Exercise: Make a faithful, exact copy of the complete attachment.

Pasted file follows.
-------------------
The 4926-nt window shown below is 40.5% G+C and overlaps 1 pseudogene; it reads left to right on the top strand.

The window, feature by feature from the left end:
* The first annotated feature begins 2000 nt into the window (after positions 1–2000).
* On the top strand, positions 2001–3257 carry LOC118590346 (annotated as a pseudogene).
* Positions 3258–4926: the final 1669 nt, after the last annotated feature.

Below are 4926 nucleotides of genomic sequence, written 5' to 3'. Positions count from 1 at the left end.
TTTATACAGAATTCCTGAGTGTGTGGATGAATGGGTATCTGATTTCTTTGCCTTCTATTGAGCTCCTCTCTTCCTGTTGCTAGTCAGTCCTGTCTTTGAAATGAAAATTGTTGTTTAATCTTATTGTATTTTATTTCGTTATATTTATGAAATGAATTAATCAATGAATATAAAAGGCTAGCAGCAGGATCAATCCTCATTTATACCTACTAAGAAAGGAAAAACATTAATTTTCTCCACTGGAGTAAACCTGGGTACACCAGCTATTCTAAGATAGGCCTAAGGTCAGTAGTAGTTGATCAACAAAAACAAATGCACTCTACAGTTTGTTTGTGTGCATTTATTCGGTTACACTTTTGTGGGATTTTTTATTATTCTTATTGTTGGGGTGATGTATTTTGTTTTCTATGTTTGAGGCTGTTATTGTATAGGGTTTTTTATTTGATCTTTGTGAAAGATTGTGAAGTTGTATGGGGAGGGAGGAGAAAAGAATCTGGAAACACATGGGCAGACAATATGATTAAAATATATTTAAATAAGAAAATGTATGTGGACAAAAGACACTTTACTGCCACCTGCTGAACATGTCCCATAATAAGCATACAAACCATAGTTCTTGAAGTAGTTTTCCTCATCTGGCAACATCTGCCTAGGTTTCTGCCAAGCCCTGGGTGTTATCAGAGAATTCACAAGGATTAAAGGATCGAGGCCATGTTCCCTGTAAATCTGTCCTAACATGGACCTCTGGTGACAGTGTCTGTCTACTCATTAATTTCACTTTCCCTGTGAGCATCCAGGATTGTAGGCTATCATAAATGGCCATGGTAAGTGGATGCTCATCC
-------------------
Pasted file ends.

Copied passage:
The 4926-nt window shown below is 40.5% G+C and overlaps 1 pseudogene; it reads left to right on the top strand.

The window, feature by feature from the left end:
* The first annotated feature begins 2000 nt into the window (after positions 1–2000).
* On the top strand, positions 2001–3257 carry LOC118590346 (annotated as a pseudogene).
* Positions 3258–4926: the final 1669 nt, after the last annotated feature.

Below are 4926 nucleotides of genomic sequence, written 5' to 3'. Positions count from 1 at the left end.
TTTATACAGAATTCCTGAGTGTGTGGATGAATGGGTATCTGATTTCTTTGCCTTCTATTGAGCTCCTCTCTTCCTGTTGCTAGTCAGTCCTGTCTTTGAAATGAAAATTGTTGTTTAATCTTATTGTATTTTATTTCGTTATATTTATGAAATGAATTAATCAATGAATATAAAAGGCTAGCAGCAGGATCAATCCTCATTTATACCTACTAAGAAAGGAAAAACATTAATTTTCTCCACTGGAGTAAACCTGGGTACACCAGCTATTCTAAGATAGGCCTAAGGTCAGTAGTAGTTGATCAACAAAAACAAATGCACTCTACAGTTTGTTTGTGTGCATTTATTCGGTTACACTTTTGTGGGATTTTTTATTATTCTTATTGTTGGGGTGATGTATTTTGTTTTCTATGTTTGAGGCTGTTATTGTATAGGGTTTTTTATTTGATCTTTGTGAAAGATTGTGAAGTTGTATGGGGAGGGAGGAGAAAAGAATCTGGAAACACATGGGCAGACAATATGATTAAAATATATTTAAATAAGAAAATGTATGTGGACAAAAGACACTTTACTGCCACCTGCTGAACATGTCCCATAATAAGCATACAAACCATAGTTCTTGAAGTAGTTTTCCTCATCTGGCAACATCTGCCTAGGTTTCTGCCAAGCCCTGGGTGTTATCAGAGAATTCACAAGGATTAAAGGATCGAGGCCATGTTCCCTGTAAATCTGTCCTAACATGGACCTCTGGTGACAGTGTCTGTCTACTCATTAATTTCACTTTCCCTGTGAGCATCCAGGATTGTAGGCTATCATAAATGGCCATGGTAAGTGGATGCTCATCC